Monday, July 29, 2013

Living Well with Bipolar

I've been feeling like I should write about the FPWR conference I went to the other weekend because that's what I usually do *immediately* after returning home. But there are other things on my mind, and I'm glad that it's not always just about PWS (as much as I loved the conference!).

The last time I gave you an update about my living with bipolar disorder was two years ago!

In short, I am enjoying a quality of life that I didn't know would ever quite be possible. I have three kids and I'm dealing with that I think about as well as anyone could. :) I'm not perfect and I'm positive my kids would tell you that, but I think that applies to almost any parent.

I have been working out pretty intensely for a while now, mostly through workouts connected with Beachbody. I found that doing intense, focused workouts 5-6 times a week has done more for my mental health than low-to-moderate intensity workouts 3 or so times a week. I have incorporated yoga in my routine as well, because I'm at a point in life where I'm actually enjoying the time to sllooooowww down some.

I'm trying to be even more conscious about what I put in my body, because food is fuel for my body and my brain. Again, not perfect, but I'm aware of the balance that is needed and I'm finally in a place where I can have a healthy relationship with food that this is even possible....

Sleep is so crucial, I can't even tell you. In my mind, just thinking about this topic, I see large flashing signs that say, "WARNING! NEED SLEEP!" I had to drill this into Bob's head because he can't know what it's like to be in my head when it comes unglued and we are *both* very tired... seemingly always (our children are allergic to sleeping)... but after I read an article about how women with bipolar in particular have certain biochemical changes that occur with lack of sleep... and after my psychiatrist told me that sleep was something I was going to have to guard fiercely.... Since I'm on medication that is preventing the hypomanic episodes that used to pass me over night after night of limited sleep like a crowd surfer at a rock concert, I feel a lack of sleep even more than I used to.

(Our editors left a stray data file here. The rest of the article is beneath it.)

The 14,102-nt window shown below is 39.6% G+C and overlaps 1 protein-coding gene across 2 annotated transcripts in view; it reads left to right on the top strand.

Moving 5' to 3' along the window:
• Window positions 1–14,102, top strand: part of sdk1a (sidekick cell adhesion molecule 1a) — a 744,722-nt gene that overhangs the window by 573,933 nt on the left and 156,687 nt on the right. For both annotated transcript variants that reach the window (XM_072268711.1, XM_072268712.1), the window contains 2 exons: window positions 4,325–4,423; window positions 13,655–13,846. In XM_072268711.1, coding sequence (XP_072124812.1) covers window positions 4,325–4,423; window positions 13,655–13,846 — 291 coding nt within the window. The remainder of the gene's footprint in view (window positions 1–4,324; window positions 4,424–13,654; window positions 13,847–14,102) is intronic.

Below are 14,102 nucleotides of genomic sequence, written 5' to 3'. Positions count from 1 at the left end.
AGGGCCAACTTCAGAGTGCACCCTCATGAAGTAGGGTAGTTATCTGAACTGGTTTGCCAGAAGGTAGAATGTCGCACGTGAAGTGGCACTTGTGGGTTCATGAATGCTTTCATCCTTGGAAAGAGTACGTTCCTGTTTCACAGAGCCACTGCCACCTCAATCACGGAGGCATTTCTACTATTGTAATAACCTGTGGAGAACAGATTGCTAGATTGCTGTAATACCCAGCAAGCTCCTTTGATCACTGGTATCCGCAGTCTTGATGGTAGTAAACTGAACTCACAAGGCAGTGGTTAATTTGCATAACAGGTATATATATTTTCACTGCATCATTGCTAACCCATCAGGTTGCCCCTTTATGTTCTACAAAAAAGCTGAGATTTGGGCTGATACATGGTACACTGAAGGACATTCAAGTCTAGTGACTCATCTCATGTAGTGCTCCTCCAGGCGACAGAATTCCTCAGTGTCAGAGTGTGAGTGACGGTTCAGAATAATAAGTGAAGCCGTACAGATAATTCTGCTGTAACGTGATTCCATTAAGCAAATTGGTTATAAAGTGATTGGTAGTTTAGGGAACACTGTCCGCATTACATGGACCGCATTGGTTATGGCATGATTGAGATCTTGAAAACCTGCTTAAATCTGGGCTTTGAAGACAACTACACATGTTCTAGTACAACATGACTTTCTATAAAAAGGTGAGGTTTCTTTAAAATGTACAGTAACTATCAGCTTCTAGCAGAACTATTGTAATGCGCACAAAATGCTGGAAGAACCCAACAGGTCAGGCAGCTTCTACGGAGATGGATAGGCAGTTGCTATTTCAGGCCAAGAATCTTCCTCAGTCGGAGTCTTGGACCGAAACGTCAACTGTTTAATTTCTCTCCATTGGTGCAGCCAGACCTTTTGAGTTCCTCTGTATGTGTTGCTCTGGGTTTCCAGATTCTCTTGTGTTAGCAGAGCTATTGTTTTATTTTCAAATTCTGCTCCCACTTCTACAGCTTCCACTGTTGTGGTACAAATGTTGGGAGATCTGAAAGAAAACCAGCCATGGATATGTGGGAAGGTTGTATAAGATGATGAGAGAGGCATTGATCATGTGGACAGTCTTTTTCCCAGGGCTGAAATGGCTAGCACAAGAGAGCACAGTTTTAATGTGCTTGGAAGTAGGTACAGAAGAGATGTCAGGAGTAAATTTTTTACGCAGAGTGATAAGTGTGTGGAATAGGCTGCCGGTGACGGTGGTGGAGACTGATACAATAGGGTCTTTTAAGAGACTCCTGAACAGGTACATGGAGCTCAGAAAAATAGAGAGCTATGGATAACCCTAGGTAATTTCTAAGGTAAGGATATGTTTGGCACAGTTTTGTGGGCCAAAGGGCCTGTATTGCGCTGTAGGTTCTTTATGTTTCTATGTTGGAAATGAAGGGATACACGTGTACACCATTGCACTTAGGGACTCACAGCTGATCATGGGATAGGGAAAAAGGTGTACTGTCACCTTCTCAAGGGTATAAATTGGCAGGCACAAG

And yes, medication. Lamictal has been working for me pretty well for about two years now, although I felt like there was something missing. I wouldn't have guessed it was an antidepressant, but once Lexapro was added to the mix, it was like it identified what was missing that I couldn't quite put my finger on before it.

There are lots of little tweaks that I make to make it all easier. Something stresses me out and feels toxic? I dump it. I almost only watch light-hearted movies. I have great friends who help me laugh. I ask for help with my kids. I let myself fall apart when I need to. I get right back up. I hug my family excessively. :) I'm lucky to have immediate and extended family members who "get" it. It's a mixed blessing of having something that runs in families.

And all jokes aside that may come around, we are D-O-N-E with biological kiddos. I cannot be pregnant ever again. When I was pregnant with Emmett, my hormones caused my bipolar struggles to go bananas and my options for medication were so limited. :( It was really, really hard. I had my tubes tied as a measure of protecting myself and the rest of our family. This was part of my taking care of myself (obviously others might not have to do this).

I have bipolar II, which is the less-severe form, but it greatly affects me nonetheless. I have worked really, really hard over the years to get to this point and I'm so blessed to have people who love me and haven't given up on me so that I could get and stay here. This is a lifelong issue, as bipolar typically doesn't just go away, and it runs in my family, blah blah blah. Every day, one day at a time!

And part of why I post is to give a voice to those who are going through the same thing. I appreciate your stories so much! Would love to hear from you on the blog or in private. I value your sharing!


Laurie said...

Congratulations, Ali! What an awesome advocate you are in more ways than one. I have a dear friend with bi-polar and stories like yours help normalize and erase the stigma. Thank you for sharing.

Cindy Matejka said...

You value yourself and you value your family. Great job for doing what you do!!! :) Love keeping up with you!

Unknown said...

It is so refreshing reading your posts. I am also a mother to a PWS child. Well she is not a child anymore. She just turned 20 and we were the ones who were in all those "trial" clinics to see what can work for our PWS babies! I have lost so much through the years, a husband, finances, loves and parents who helped me immensely, but I have not lost my determination to fight and go forward in my constant battle to help my daughter achieve some kind of normalcy in her life. I am now happily married to a wonderful loving man who is crazy about my baby and helps me in so many ways with her. My faith and belief in our God has gotten me through all of our battles. My mom always said to me growing up, "What doesn't kill you, makes you stronger." I use that as my motto for everything. When I get stressed I just say "I surrender to you my God, Thy will be done" Keep your posts coming, keep encouraging all of us and as a whole we can all stand united and make good things happen for ourselves and our beautiful children. God Bless you! <3

Ali Foley Shenk said...

Hi Kathy!
Thanks so much for posting. I'm so glad that this blog has been helpful to you! I wish I had more time to post. :(

You sound like someone who is full of strength and courage and I applaud you for that!! Keep on keepin' on, sister!
God bless.
A ;)